In Germany, the Rothkoetter Group, originally a feed miller, branched out into poultry production in 2003 and is currently the number four in the highly integrated German poultry sector. According to the food journal, Lebensmittelzeitung, the poultry section of the group had an annual turnover of €500 million in 2008. Its subsidiary, Celler Land Frischgefluegel GmbH, is planning to construct the 'largest' broiler slaughterhouse in Europe in Wietze, in order to capitalise on the expected further increase in German per-capita consumption of broiler meat. The plant is expected to come on line in 2011 and will have a slaughter capacity of 27,000 broilers per hour. According to press reports, the plant will source broilers from about 400 broiler producers in the region although other sources question whether enough broilers will be available. There may be potential problems in getting enough new production plants approved. The project is highly controversial in the region as opponents fear increased traffic and noise levels. The top three poultry companies (PHW Group, Sprehe and Stolle) also expanded their slaughter capacity in recent years but to a lesser extent.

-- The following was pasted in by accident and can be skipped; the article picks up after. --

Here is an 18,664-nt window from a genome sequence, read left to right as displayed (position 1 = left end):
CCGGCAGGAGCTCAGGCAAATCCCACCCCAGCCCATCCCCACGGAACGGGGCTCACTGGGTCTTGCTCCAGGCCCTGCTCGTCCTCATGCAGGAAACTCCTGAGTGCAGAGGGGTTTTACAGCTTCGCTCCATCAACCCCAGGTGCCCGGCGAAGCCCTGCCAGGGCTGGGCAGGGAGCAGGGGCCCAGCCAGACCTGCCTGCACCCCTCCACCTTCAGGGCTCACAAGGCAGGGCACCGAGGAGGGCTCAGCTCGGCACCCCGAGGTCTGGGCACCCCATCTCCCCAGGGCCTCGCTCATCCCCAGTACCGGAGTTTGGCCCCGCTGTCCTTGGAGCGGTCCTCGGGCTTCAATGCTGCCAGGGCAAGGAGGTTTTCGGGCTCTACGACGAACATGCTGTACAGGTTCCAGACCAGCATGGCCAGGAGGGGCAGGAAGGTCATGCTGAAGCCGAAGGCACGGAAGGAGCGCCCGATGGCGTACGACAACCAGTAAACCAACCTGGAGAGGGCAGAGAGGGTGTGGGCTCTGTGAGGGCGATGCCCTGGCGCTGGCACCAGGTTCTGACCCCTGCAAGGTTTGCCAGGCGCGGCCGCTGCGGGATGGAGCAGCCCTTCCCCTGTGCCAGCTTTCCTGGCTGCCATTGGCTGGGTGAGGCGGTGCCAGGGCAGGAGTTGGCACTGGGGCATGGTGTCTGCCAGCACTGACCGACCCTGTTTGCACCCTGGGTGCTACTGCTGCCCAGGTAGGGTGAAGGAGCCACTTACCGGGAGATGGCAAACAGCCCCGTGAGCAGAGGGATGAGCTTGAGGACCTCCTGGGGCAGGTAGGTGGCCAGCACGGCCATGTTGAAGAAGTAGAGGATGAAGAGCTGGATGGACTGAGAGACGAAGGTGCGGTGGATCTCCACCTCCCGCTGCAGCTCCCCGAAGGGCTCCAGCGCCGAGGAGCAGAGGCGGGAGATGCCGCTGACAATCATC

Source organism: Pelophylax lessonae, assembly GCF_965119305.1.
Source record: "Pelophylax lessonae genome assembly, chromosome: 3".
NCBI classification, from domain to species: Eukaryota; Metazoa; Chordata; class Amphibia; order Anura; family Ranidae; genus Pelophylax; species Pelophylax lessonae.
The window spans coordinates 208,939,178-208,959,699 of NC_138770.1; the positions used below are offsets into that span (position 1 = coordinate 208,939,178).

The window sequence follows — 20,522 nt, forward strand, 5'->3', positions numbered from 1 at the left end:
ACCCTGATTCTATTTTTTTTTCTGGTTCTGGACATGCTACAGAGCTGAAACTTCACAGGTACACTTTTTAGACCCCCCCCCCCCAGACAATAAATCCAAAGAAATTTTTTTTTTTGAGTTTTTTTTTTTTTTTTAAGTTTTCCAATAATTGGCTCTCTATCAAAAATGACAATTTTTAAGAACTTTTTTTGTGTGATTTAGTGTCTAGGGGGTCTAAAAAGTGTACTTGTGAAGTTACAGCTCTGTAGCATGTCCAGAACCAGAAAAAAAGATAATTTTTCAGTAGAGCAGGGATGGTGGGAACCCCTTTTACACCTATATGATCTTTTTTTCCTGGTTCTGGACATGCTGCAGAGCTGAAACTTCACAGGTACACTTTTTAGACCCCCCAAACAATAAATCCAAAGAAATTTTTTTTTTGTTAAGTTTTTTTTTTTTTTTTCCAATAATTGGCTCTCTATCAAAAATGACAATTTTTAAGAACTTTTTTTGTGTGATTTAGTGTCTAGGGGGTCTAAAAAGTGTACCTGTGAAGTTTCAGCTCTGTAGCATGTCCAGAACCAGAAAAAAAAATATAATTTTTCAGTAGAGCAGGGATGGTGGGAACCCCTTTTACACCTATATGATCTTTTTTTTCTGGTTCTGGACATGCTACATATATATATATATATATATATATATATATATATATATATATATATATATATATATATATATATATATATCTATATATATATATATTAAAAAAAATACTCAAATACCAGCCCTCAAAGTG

Further Reading

- You can view the full report by clicking here.

September 2010